thisisbillgates thisisbillgates

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Bill Gates  Sharing things I'm learning through my foundation work and other interests.

#TBT to the time that my dad wore a baseball hat made from hundreds of condoms to our foundation’s annual meeting. The hat was a gift from a social activist from Thailand named Méchai Viravaidya. His efforts to destigmatize contraceptives have been so successful that he is affectionately known as “Mr. Condom,” or the “Condom King,” in his home country.

Happy Halloween from King Arthur and Merlin! I can always count on Warren to put together a good costume. What are you dressing up as tonight?

In a country where most people were uneasy discussing sex, Mechai Viravaidya pushed the conversation out into the open. He made contraceptives readily available throughout the country, and even launched a chain of restaurants named Condoms and Cabbages. Mechai has helped improve the lives of millions of people in Thailand. And the Thai people have thanked him with an honor that is perhaps the greatest measure of his impact. When people in Thailand want a condom, they don’t call it a condom. Instead, they refer to it by the name of the man who taught them the importance of using one – they ask for a “Mechai.”

Tomorrow is #WorldPolioDay. The incredible progress that we’ve made is thanks to the heroic efforts of health workers, governments, partners, and donors who are working to reach every child. These efforts have paved the way for not only polio vaccines but other critical health services to reach children in some of the most remote areas of the world. photo: @mobeenansariphoto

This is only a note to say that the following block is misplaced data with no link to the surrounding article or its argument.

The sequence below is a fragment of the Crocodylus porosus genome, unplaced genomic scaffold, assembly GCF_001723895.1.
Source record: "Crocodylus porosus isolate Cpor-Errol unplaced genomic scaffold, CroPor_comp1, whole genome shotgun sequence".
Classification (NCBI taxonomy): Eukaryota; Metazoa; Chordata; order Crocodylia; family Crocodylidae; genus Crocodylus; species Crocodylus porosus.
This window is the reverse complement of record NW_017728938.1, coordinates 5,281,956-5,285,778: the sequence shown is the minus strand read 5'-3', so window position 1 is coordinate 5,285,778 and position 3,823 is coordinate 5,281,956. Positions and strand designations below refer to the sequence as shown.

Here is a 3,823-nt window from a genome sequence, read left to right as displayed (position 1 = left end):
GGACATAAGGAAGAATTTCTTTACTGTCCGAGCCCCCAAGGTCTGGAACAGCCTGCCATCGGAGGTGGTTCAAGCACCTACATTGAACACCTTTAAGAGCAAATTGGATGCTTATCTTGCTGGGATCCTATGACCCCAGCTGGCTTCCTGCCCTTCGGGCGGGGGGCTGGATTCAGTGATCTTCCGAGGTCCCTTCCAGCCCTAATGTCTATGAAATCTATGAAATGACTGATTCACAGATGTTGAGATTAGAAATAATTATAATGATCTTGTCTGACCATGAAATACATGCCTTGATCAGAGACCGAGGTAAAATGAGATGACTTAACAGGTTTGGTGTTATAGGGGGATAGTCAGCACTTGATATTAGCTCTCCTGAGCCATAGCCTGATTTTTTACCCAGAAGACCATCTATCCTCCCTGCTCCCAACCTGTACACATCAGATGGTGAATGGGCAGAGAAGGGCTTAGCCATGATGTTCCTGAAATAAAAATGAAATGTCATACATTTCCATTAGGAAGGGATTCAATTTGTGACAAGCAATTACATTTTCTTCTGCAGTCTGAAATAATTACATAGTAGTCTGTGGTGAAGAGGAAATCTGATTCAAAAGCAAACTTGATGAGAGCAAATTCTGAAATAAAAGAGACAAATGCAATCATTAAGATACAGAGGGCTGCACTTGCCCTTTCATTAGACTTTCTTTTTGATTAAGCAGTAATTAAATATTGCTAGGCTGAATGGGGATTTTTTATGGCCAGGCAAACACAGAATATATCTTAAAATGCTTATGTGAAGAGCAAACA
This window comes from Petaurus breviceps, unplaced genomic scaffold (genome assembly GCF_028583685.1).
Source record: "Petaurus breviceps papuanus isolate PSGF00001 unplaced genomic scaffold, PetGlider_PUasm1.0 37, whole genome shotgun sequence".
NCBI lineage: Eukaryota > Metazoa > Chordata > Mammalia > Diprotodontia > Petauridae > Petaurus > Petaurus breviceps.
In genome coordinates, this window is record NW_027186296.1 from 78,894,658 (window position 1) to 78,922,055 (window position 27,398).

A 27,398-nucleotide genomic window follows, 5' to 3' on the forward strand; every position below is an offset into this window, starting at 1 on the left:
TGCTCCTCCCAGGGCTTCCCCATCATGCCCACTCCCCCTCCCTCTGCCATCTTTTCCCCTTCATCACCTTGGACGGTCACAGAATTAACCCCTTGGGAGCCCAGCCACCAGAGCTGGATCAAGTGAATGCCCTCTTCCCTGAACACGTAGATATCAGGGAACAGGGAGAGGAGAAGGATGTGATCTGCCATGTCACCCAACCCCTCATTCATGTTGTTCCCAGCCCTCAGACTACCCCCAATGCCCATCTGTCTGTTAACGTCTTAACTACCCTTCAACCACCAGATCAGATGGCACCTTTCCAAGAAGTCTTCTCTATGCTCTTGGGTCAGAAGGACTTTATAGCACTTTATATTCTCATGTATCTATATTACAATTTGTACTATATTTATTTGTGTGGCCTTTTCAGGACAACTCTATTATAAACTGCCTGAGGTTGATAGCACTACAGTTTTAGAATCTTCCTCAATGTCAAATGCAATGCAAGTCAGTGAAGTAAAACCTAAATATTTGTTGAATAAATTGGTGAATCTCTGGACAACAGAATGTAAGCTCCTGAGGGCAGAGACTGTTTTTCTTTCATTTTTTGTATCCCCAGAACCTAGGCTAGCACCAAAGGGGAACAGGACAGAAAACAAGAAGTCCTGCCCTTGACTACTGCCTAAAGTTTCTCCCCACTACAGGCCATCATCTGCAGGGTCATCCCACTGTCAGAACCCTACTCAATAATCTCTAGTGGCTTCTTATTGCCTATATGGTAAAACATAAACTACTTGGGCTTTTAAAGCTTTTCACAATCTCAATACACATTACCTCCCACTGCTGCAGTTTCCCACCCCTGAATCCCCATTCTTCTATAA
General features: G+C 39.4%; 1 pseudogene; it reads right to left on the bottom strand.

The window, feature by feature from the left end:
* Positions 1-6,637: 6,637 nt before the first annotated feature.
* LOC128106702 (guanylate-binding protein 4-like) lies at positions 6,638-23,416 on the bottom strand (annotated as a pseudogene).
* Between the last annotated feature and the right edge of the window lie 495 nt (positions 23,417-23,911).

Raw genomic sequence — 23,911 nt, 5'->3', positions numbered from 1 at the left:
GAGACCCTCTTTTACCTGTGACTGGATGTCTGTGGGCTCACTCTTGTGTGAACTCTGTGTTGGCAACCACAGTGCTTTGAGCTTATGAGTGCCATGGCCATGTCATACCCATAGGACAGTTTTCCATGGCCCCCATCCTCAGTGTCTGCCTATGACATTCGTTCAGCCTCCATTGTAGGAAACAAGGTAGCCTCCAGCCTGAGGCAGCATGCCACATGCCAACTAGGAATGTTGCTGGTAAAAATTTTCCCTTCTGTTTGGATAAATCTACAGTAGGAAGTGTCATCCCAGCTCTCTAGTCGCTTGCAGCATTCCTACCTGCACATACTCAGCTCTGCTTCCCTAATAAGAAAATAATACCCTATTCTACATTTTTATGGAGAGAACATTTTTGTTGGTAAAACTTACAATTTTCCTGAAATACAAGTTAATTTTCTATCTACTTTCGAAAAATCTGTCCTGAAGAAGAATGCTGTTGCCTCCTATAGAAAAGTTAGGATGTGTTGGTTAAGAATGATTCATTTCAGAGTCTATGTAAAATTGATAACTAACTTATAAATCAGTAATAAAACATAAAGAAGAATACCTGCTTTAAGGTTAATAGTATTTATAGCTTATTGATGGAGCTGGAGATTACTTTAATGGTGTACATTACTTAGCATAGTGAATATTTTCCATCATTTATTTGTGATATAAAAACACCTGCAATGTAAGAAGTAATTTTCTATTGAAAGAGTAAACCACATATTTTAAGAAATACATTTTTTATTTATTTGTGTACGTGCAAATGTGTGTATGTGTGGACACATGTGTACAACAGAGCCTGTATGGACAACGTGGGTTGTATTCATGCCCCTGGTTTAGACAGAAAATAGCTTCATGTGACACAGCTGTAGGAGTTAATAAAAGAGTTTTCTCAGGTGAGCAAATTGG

This image of a farmer’s dried-up cropland in Assam, India is seared into my memory. It reminds me that the people who will be hit the hardest by climate change are the people who are least equipped to adapt to it: the world’s poorest farmers. There are still reasons to be optimistic about our ability to fight climate change, though. I’m inspired by the ingenious inventors who are tackling the problem and all the partners who are supporting their work.

I’m heartbroken by the loss of my dear friend Paul Allen. From our early days in school and at Microsoft to joint philanthropic projects, Paul was a true partner. He put his intellect and compassion to work improving people’s lives. He’d say, “If it has the potential to do good, then we should do it.” That’s the kind of person he was. Paul deserved more time in life. He would have made the most of it. I will miss him tremendously.

The balloon that helped me take this selfie could help us win the fight against poverty. It’s part of an amazing project called FarmBeats. Here’s how it works: The whole system is powered by solar panels. You place a small number of sensors in the ground. You then attach your smart phone with the camera facing down to either a balloon (like I did) or a drone. You walk around the fields with the camera, creating an aerial map of the farm. Data from both the sensors and the phone are transmitted via TV white space to your computer, where an edge device stitches everything together into a data map.

In his great book “Born A Crime,” @trevornoah talks a lot about the influence his mother had on his life. She instilled in him a sense that his “ideas and thoughts and decisions mattered.” On @thedailyshow, we talked about how we can ensure that all young people believe in their power and potential.

Young people like #Goalkeepers18 winners Amika George and Dysmus Kisilu aren’t just the leaders of tomorrow, they’re the leaders of today. I’m optimistic that global progress will continue—as long as we invest in the health and education of young people.

“African youth, if educated and healthy, can provide the energy and ingenuity needed to solve many global challenges.” Ghanaian entrepreneur Fred Swaniker is empowering a new generation of African leaders, innovators, and problem-solvers.

What keeps @melindafrenchgates and me optimistic about the world? Our belief in the power of innovation to redefine what’s possible and in the ability of young people to drive economic growth and social progress.

I’ve been traveling to Africa regularly for more than two decades. Whenever I go, I’m struck by the unbridled optimism of the young people I see. Even in the face of some tough health and development challenges, they have a positive outlook about the future.
They are ambitious. They think in innovative ways and are eager to learn the newest technologies. They are also willing to take risks. To see Africa through their eyes is to see a continent brimming with potential and opportunity.

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